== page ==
Promiscuous females are trying to avoid selfish genes
1 February 2013, by Harriet Jarlett
So-called 'selfish genes' may make females more promiscuous and also lower male fertility.
We don't yet understand why some females mate with more than one partner, known as polyandry, - but one theory is that it can increase their chances of being fertilised by a male with healthy genes.. Males with these selfish genes have lower sperm counts and so cannot compete with their healthier rivals.
Prof Nina Wedell, author of the study, from the University of Exeter says: 'Polyandry has received an awful lot of attention, but I think there is an understudied aspect that has to do with selfish genes.'
Selfish genetics elements (SGE's) are sections of DNA that replicate to the detriment of others. Some SGE's are symbiotic and benefit the host, like mitochondria, which are organelles that live in a cell and give it energy. But some act like viruses and cause mutations that can seriously damage their host.
The measure of success for selfish genetic elements is whether they can survive into the next generation. They often target processes, such as sperm production, to do this.
'An SGE doesn't want to be too detrimental, it needs something which will be sufficiently good to transmit itself but not so bad it screws up male fertility altogether.'
Prof Nina Wedell- University of Exeter
'Targeting sperm production is good because of the high replication rates; there are tonnes of sperm being produced so this process is vulnerable to being high-jacked by SGE's.'
She continues: 'This way of transmitting themselves means they manipulate the sperm, which often results in low sperm counts as a side effect, affecting the fertility and competitive sperm ability of carrier males.'
The SGE's are generally undetectable before a female chooses her mate. If a female has a high chance of mating with a low-fertility male with SGEs, over a high-fertility male without them then a simple solution is to mate several times.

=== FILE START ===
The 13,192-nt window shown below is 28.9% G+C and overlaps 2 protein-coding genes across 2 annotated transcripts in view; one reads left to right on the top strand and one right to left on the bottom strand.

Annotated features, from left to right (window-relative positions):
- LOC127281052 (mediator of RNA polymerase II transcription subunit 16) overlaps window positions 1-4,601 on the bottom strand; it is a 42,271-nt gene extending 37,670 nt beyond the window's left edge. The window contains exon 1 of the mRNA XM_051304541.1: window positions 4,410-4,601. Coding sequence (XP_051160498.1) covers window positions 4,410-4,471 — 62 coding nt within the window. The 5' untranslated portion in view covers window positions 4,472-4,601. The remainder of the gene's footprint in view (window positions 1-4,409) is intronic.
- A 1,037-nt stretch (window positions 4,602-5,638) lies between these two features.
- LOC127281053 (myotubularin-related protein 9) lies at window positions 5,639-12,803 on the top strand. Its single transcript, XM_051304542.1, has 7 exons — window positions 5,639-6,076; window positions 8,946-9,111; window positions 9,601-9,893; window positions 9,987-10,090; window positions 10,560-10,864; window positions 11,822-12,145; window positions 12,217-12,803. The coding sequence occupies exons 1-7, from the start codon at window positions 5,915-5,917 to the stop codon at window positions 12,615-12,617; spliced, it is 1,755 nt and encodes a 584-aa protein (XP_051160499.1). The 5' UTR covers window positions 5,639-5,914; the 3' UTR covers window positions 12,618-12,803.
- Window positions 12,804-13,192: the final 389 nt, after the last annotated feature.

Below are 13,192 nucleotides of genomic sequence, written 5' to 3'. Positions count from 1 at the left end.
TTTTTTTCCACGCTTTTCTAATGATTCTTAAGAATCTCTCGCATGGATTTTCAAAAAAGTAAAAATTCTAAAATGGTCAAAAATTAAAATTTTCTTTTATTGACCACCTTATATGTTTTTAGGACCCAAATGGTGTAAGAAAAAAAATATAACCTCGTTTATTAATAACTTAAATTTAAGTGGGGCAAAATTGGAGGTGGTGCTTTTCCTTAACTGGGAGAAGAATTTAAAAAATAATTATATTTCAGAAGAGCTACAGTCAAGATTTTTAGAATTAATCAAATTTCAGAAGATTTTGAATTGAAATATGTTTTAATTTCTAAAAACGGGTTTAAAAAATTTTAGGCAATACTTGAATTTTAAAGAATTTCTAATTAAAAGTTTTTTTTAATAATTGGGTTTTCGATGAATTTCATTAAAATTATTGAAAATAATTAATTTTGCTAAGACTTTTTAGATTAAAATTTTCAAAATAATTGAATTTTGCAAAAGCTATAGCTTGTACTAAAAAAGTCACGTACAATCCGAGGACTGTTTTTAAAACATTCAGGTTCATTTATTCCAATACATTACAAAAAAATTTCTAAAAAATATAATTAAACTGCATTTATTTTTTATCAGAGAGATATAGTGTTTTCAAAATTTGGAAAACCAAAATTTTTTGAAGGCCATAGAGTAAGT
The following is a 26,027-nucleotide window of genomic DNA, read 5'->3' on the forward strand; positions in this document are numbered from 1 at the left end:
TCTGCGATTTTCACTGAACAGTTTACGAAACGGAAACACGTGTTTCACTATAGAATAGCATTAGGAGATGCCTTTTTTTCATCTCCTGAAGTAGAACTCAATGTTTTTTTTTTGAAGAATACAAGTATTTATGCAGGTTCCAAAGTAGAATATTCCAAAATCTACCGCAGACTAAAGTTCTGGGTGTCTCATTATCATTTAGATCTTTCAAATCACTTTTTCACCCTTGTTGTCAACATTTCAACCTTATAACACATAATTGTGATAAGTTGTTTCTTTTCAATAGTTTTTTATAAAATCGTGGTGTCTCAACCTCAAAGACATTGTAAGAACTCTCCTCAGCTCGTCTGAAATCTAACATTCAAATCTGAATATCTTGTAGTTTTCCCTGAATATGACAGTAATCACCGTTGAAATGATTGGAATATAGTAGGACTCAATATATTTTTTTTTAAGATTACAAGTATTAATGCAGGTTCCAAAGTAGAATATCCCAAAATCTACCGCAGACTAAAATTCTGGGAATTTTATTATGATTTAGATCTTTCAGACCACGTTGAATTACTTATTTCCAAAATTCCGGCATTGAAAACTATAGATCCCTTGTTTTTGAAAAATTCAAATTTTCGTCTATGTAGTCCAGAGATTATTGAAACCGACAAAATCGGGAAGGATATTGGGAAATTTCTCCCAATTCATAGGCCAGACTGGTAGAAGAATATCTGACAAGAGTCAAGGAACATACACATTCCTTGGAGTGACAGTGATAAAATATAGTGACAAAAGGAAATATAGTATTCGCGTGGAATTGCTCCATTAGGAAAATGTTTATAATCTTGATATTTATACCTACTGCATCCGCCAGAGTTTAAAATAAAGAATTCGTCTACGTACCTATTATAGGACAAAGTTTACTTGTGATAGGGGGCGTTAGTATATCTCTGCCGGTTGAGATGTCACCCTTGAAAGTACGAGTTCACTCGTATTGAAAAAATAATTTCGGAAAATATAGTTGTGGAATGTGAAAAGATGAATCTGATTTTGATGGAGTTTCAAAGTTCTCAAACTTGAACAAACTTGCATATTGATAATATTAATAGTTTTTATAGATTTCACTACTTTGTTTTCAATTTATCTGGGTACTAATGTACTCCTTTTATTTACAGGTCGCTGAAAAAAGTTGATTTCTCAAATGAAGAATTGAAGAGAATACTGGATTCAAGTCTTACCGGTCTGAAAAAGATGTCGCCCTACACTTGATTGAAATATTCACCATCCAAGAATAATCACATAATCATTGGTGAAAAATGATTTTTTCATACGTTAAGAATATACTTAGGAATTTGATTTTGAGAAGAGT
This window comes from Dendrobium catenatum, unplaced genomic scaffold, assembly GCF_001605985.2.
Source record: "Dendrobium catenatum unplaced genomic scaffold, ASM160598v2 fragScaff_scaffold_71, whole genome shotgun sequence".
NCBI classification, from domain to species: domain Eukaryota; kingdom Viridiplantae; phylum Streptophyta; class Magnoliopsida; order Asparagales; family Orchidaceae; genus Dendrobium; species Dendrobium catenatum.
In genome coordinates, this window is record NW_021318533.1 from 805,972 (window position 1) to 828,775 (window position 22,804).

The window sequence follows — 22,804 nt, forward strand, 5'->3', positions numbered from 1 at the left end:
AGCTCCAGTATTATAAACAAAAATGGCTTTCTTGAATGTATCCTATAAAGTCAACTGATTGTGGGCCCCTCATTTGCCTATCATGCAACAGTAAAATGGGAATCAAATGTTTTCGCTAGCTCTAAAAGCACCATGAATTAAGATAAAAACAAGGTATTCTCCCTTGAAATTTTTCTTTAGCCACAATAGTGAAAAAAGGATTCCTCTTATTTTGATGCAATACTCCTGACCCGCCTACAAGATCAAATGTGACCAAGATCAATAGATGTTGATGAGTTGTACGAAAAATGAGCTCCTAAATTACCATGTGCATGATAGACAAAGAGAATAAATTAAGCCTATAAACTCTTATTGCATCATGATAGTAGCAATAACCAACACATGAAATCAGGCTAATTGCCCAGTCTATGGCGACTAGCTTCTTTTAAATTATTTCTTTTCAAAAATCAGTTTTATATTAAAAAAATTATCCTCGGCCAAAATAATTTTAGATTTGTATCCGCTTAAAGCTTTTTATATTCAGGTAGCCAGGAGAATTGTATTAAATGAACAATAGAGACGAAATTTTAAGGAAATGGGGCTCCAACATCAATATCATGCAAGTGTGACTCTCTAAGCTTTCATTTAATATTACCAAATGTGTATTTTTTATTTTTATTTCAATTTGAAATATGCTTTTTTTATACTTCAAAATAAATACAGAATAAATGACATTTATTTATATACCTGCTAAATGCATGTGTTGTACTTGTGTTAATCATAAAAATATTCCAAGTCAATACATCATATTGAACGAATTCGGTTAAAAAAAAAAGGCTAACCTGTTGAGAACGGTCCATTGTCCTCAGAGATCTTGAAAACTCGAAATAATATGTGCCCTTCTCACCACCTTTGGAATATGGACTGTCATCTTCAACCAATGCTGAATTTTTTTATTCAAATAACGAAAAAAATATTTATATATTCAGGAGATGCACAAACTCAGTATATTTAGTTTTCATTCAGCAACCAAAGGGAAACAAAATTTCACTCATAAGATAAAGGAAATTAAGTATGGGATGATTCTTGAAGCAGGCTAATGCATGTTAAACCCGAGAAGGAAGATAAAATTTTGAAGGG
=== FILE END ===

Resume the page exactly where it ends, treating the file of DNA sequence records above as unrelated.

This way sperm from males with SGE's has to compete with a large number of sperm from healthier males for access to her eggs. It's likely that the sperm from a male with higher fertility will win, so promiscuous females have a lower risk of being fertilised by males with SGE's.
Females who mate multiply do far better than females who don't, which favours polyandry.
'If you think of it from the point of view of an SGE, if you're in a population where females mate several times you have a lower prospect of being passed around,' explains Wedell. 'An SGE doesn't want to be too detrimental, it needs something which will be sufficiently good to transmit itself but not so bad it screws up male fertility altogether.'
Drosophila pseudoobscura flies.
These selfish genes can also cause problems for conservation. To promote their reproduction, they often distort the ratio of males to females in a population. In one of the flies that Wedell looked at, gender is defined in the same way as humans – females have XX chromosomes and males XY. One SGE resides on the X chromosome of these flies.
If the males have this gene present it increases the number of X chromosomes by killing all Y sperm, so males that pass on the selfish X chromosome only have daughters.
Eventually, the entire population would be female and unable to reproduce, causing its own extinction. But, Wedell explains: 'because half their sperm were bumped off the male does very poorly in sperm competition, and does very badly in promoting this sex distortion.'
SGE's are present in all organisms, including humans, but this doesn't mean we should be promoting promiscuity among human women.
'The reasons that people have children are very different to the reasons a fly does – we're interested in quality over quantity,' explains Wedell. 'Although, if a man has these selfish genes, his fertility can be reduced so their presence may partly explain the reason that some couples are unable to have children.'
Wedell N. 2013 The dynamic relationship between polyandry and selfish genetic elements. Phil. Trans. R. Soc. B 368, 20120049. doi:10.1098/rstb.2012.0049
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